Equine Blood Transfusions

A veterinarian and professor of equine surgery explains the unique challenges of blood transfusion in horses.

Q: My horse was hospitalized recently after he sustained a serious injury, and part of his treatment included a blood transfusion. (He’s now making a full recovery.) My wife and I regularly give blood to the Red Cross blood bank, and it made me wonder about equine blood donations. When veterinarians need to administer a transfusion to a horse, where do they get the blood? Is there a “blood bank” for horses? Can people volunteer their healthy horses as donors?

A: Equine red blood cells do not store well, and so unfortunately, there are no big blood banks for horses as there are for people and small animals. Generally, veterinarians do not draw blood from a donor horse until the transfusion is needed. Another complicating factor is that horses have a lot more blood types than people do, and there are no true universal donors.

A “blood type” is how blood is classified based on the type of antigens that appear on the surface of the red cells. In people, there are four major blood types—A, B, AB and O—with an additional classification, positive or negative, based on the Rhesus (Rh) factor, which refers to a different set of antigens that might be found on the cells. (In addition, the International Society of Blood Transfusion currently recognizes more than 30 different blood classification systems, based on hundreds of other antigens a person might have that can complicate blood transfusions, but these are rare.) If a person receives a transfusion that is a poor match for her own blood, her antibodies0 will identify the new red cells as “foreign” and destroy them; this can create a potentially serious systemic allergic reaction.

The average horse has about 40 liters of blood and can lose up to a quarter of that without having severe signs of shock. More than 10 liters of blood loss may require a transfusion.

Horses have eight major blood types—A, C, D, K, P, Q, U and T (the first seven of which are internationally recognized)—with more than 30 different factors for which they can be positive or negative. These can combine in a number of different ways, designated by an upper-case letter for the type, combined with a lower-case letter for the factor, such as A (a,b,c,f,g), Ca, D (a,g,k), Ka, P (a,b), Q (a,b,c), etc. All of these possibilities create about a 1-in-400,000 chance of finding a 100 percent perfect match between two horses. The two most important and problematic antigens we consider when selecting equine blood donors are Qa and Aa.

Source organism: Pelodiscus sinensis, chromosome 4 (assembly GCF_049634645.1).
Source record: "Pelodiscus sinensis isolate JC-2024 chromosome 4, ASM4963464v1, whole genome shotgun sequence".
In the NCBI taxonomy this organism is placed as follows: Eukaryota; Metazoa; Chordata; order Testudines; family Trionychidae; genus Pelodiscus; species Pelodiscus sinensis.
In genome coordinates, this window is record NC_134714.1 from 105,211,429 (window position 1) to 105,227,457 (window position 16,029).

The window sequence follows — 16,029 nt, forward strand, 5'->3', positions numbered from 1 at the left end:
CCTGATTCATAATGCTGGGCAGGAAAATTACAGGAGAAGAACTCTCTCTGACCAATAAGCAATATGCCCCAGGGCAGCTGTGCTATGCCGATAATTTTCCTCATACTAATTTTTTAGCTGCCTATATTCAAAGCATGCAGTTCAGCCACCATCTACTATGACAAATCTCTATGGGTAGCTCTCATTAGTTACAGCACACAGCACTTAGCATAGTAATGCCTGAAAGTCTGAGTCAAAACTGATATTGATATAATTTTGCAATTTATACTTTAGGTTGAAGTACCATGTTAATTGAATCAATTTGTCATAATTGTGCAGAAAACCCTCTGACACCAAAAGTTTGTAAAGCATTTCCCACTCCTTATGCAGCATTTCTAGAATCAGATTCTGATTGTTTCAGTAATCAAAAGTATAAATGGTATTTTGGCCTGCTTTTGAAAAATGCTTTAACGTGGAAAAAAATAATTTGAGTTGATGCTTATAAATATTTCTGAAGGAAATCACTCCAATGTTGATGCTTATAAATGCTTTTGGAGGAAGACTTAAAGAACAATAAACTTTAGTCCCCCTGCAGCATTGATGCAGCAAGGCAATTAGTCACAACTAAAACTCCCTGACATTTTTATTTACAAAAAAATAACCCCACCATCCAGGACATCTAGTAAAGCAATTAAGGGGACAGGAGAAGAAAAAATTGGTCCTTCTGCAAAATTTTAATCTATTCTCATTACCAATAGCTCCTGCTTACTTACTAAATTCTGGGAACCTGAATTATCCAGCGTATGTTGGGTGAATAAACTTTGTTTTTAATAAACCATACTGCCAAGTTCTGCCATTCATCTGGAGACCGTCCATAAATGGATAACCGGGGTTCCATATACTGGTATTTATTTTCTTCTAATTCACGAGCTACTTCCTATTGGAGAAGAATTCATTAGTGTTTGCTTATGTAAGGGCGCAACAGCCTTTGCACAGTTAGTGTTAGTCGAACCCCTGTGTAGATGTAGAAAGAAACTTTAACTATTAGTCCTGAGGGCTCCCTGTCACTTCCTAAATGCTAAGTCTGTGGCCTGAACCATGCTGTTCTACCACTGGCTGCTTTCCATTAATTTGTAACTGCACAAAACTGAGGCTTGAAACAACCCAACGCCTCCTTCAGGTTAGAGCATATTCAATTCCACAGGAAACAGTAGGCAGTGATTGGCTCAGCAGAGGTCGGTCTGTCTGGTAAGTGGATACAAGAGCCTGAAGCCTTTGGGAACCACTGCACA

Usually blood transfusions are administered to horses with really low red blood cell counts, most commonly because of hemorrhage. The average horse has about 40 liters of blood and can lose up to a quarter of that without having severe signs of shock. More than 10 liters of blood loss may require a transfusion.

When a veterinarian needs to administer a transfusion, she will typically test several available donor horses for compatibility. These tests, called cross-matching, are done by mixing blood samples from the donors with the patient’s red blood cells, then looking for signs of clotting or other potentially serious effects. Reactions to transfusions are more likely if the horse has had a previous transfusion (or treatment with other equine products originating from blood), which caused him to build up antibodies to the foreign blood.

Click here to learn more about anemia in horses. 

In some situations where testing is not possible, such as in a rural practice, it may be decided to pick the best candidate and just use him as a donor. Certain breeds—Quarter Horses, Standardbreds, Morgans—are more likely to be negative for the Qa or Aa antigens. Unrelated geldings are better choices than mares who have foaled, especially more than once, because they are more likely to be carrying antibodies against different red blood cells resulting from their pregnancies. Horses who have previously received transfusions are not good candidates either, also because they’ve created antibodies to the foreign blood products. The donor horse must be healthy. He should be checked for equine infectious anemia (EIA) and be free of other diseases. Larger horses can donate more blood than smaller ones. We typically take less than 20 percent of their total volume of blood.

Most university referral hospitals keep a population of horses they can use as blood donors. Other places may rely on their veterinarians’ personal horses. If you have a horse who might be a good candidate and you’re interested in volunteering him, I’d suggest contacting your local veterinary hospital and asking about their policies.

Julie Cary, DVM, MS, DACVS
Washington State University
Pullman, Washington 




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